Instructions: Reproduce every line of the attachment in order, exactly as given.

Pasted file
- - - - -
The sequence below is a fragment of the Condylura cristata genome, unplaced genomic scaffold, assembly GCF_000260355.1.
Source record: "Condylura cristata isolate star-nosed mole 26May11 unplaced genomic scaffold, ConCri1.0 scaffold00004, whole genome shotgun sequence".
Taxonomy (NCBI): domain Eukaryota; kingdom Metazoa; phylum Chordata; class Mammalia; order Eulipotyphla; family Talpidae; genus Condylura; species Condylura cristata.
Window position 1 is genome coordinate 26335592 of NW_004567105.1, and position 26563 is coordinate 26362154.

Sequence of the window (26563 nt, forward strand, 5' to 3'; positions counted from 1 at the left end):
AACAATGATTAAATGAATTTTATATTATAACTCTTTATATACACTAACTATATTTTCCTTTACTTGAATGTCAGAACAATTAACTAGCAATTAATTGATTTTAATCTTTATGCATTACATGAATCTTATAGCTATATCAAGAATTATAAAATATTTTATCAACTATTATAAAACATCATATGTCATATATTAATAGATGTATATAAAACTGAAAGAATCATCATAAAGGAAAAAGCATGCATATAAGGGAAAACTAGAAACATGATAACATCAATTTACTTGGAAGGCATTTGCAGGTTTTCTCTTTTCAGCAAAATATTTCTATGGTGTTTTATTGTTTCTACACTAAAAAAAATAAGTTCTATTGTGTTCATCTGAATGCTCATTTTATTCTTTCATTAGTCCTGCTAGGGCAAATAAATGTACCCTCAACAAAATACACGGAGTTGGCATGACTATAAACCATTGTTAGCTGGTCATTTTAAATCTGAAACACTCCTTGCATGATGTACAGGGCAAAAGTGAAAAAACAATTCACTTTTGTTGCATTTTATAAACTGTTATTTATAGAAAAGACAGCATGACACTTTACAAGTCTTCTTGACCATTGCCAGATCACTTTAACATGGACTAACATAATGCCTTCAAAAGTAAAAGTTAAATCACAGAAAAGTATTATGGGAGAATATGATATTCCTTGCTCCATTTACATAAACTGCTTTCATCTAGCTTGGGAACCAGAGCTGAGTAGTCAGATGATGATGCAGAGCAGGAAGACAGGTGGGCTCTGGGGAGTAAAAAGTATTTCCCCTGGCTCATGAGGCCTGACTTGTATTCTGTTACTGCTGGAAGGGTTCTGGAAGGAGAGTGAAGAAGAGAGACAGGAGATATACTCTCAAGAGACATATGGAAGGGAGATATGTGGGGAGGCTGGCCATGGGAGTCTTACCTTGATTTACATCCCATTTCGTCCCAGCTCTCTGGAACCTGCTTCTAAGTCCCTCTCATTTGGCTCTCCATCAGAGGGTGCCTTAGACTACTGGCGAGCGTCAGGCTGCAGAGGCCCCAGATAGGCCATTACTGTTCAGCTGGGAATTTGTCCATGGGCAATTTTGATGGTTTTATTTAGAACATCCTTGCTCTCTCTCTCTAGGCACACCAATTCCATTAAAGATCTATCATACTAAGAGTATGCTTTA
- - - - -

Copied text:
The sequence below is a fragment of the Condylura cristata genome, unplaced genomic scaffold, assembly GCF_000260355.1.
Source record: "Condylura cristata isolate star-nosed mole 26May11 unplaced genomic scaffold, ConCri1.0 scaffold00004, whole genome shotgun sequence".
Taxonomy (NCBI): domain Eukaryota; kingdom Metazoa; phylum Chordata; class Mammalia; order Eulipotyphla; family Talpidae; genus Condylura; species Condylura cristata.
Window position 1 is genome coordinate 26335592 of NW_004567105.1, and position 26563 is coordinate 26362154.

Sequence of the window (26563 nt, forward strand, 5' to 3'; positions counted from 1 at the left end):
AACAATGATTAAATGAATTTTATATTATAACTCTTTATATACACTAACTATATTTTCCTTTACTTGAATGTCAGAACAATTAACTAGCAATTAATTGATTTTAATCTTTATGCATTACATGAATCTTATAGCTATATCAAGAATTATAAAATATTTTATCAACTATTATAAAACATCATATGTCATATATTAATAGATGTATATAAAACTGAAAGAATCATCATAAAGGAAAAAGCATGCATATAAGGGAAAACTAGAAACATGATAACATCAATTTACTTGGAAGGCATTTGCAGGTTTTCTCTTTTCAGCAAAATATTTCTATGGTGTTTTATTGTTTCTACACTAAAAAAAATAAGTTCTATTGTGTTCATCTGAATGCTCATTTTATTCTTTCATTAGTCCTGCTAGGGCAAATAAATGTACCCTCAACAAAATACACGGAGTTGGCATGACTATAAACCATTGTTAGCTGGTCATTTTAAATCTGAAACACTCCTTGCATGATGTACAGGGCAAAAGTGAAAAAACAATTCACTTTTGTTGCATTTTATAAACTGTTATTTATAGAAAAGACAGCATGACACTTTACAAGTCTTCTTGACCATTGCCAGATCACTTTAACATGGACTAACATAATGCCTTCAAAAGTAAAAGTTAAATCACAGAAAAGTATTATGGGAGAATATGATATTCCTTGCTCCATTTACATAAACTGCTTTCATCTAGCTTGGGAACCAGAGCTGAGTAGTCAGATGATGATGCAGAGCAGGAAGACAGGTGGGCTCTGGGGAGTAAAAAGTATTTCCCCTGGCTCATGAGGCCTGACTTGTATTCTGTTACTGCTGGAAGGGTTCTGGAAGGAGAGTGAAGAAGAGAGACAGGAGATATACTCTCAAGAGACATATGGAAGGGAGATATGTGGGGAGGCTGGCCATGGGAGTCTTACCTTGATTTACATCCCATTTCGTCCCAGCTCTCTGGAACCTGCTTCTAAGTCCCTCTCATTTGGCTCTCCATCAGAGGGTGCCTTAGACTACTGGCGAGCGTCAGGCTGCAGAGGCCCCAGATAGGCCATTACTGTTCAGCTGGGAATTTGTCCATGGGCAATTTTGATGGTTTTATTTAGAACATCCTTGCTCTCTCTCTCTAGGCACACCAATTCCATTAAAGATCTATCATACTAAGAGTATGCTTTA